This is a great question, and a very commonly asked one. Most people assume if we can eat it, why can’t my dog? It is important to know that dogs digest foods differently than humans-whats safe for us to eat may not be safe for our furry four-legged friends. Some fruits and vegetables can be harmful to our pets and potentially cause long-term health problems and in extreme cases-death.
Here is a small list of commonly used fruits and vegetables:
Apples – Apples are ok for dogs to eat, as long as you remove the seeds and core first! They are an excellent source of fibre, Vitamin A and C.
Avocados – Although great for us, these should not be fed to our pets. They contain a toxin called persin that can cause vomiting and diarrhea.
Bananas – In moderation bananas are an excellent treat for your pet. They are a low-calorie option filled with potassium, fibre and vitamins. A great opportunity is to mash up your banana (after peeling), stuff it into a Kong and place in the freezer. A good way to keep your pet busy!
Grapes – No, pets should not eat grapes. Grapes and raisins both can be very dangerous to your pet’s health. They can cause sudden or acute kidney failure. Sometimes all it takes is one grape, so keep these away from your pets!
Mushrooms – Mushrooms should be avoided. Wild mushrooms especially can be toxic to dogs-so if you have any growing in your yard be sure to pick them out!
Onions – Onions belong to a family of plants called Allium. Your pet should not ingest these. They can cause your dog’s red blood cells to rupture, and also gastrointestinal upset.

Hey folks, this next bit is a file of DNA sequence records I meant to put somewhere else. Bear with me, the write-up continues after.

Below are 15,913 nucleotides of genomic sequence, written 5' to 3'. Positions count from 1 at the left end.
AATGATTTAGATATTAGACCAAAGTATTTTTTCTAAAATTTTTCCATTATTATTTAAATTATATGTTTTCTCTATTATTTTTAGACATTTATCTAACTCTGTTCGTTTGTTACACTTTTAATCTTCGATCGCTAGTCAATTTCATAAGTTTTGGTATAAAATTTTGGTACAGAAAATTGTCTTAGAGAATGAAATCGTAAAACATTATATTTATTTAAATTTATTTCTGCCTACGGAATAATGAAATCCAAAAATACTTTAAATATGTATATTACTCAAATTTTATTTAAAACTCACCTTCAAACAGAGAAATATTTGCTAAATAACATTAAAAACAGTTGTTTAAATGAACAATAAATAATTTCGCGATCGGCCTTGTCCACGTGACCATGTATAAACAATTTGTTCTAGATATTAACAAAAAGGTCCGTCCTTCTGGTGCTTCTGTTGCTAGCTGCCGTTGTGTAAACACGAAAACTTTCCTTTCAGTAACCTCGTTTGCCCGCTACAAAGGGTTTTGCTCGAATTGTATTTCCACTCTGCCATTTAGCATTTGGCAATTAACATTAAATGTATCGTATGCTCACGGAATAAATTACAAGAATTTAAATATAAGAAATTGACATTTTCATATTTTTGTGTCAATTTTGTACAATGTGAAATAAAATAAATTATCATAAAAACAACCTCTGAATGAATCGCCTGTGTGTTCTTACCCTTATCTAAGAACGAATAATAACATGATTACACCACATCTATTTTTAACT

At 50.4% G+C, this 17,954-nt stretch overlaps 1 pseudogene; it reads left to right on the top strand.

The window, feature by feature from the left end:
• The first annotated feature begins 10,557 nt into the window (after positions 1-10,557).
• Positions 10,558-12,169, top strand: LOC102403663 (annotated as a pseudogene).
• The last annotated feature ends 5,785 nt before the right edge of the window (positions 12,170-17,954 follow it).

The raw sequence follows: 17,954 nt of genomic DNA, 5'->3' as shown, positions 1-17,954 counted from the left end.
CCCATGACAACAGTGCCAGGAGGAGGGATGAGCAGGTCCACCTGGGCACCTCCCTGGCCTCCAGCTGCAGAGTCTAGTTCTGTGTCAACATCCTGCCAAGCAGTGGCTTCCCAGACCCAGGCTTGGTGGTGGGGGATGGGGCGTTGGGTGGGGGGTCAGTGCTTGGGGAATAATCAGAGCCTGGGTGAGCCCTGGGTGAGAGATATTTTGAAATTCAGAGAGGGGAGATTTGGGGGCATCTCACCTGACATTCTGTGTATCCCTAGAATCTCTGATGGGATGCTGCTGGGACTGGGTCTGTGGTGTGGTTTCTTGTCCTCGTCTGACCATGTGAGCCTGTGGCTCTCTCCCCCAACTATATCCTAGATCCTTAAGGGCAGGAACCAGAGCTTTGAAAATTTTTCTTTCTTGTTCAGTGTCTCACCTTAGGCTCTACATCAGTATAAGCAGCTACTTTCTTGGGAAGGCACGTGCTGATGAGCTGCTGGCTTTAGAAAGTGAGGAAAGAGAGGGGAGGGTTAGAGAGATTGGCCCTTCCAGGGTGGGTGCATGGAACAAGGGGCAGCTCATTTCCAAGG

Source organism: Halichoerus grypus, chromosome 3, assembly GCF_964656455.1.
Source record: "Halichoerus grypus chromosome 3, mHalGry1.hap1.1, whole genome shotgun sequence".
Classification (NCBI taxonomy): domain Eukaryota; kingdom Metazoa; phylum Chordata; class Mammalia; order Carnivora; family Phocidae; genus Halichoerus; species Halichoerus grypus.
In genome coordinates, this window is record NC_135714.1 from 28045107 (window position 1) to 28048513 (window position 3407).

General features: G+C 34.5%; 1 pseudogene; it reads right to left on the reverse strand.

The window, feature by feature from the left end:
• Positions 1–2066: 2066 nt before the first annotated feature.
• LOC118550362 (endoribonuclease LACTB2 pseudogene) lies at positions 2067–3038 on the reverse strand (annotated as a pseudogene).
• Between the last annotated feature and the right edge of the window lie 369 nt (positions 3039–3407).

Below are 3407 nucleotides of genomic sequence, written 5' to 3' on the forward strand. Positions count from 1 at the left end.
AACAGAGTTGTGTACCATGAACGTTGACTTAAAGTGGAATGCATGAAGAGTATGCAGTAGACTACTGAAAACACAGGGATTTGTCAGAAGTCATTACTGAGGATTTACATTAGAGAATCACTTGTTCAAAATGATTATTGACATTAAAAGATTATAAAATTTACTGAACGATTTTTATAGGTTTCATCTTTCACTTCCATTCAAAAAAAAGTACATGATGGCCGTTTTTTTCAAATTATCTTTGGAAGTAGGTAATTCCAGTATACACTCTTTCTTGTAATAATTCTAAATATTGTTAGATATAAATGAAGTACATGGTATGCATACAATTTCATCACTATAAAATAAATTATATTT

Cucumbers – Cucumbers are a great snack for your pet, especially if they are looking to lose a few pounds. They contain little to no carbohydrates and fat and are full of nutrients.
Blueberries – These berries are an excellent antioxidant and source of fibre, helping to prevent cell damage in dogs and humans alike. Also, a great size snack for if your dog likes to catch treats in the air!
Carrots – Carrots are an excellent low-calorie snack to use for tricks and treat with your dog. Not only are they full of fibre, but their crunchy texture is right for your pet’s teeth. Be sure to cut them into pieces your dog can manage to avoid choking. If you freeze them, they can be soothing to teething puppies.
These are just a few of the many fruits and vegetables offered today. Before introducing something new to your pet, it is essential to do your research or check with your veterinarian. The introduction of something new to your pet always has the potential to cause some gastrointestinal upset, so introduce slowly. Fruits should be given in moderation as snacks, as they tend to be high in sugar. So, if you’re looking to spice up your pet’s treat game, and eliminate some calories try some pet-friendly fruits and veggies!
Written by Melissa Penner, RVT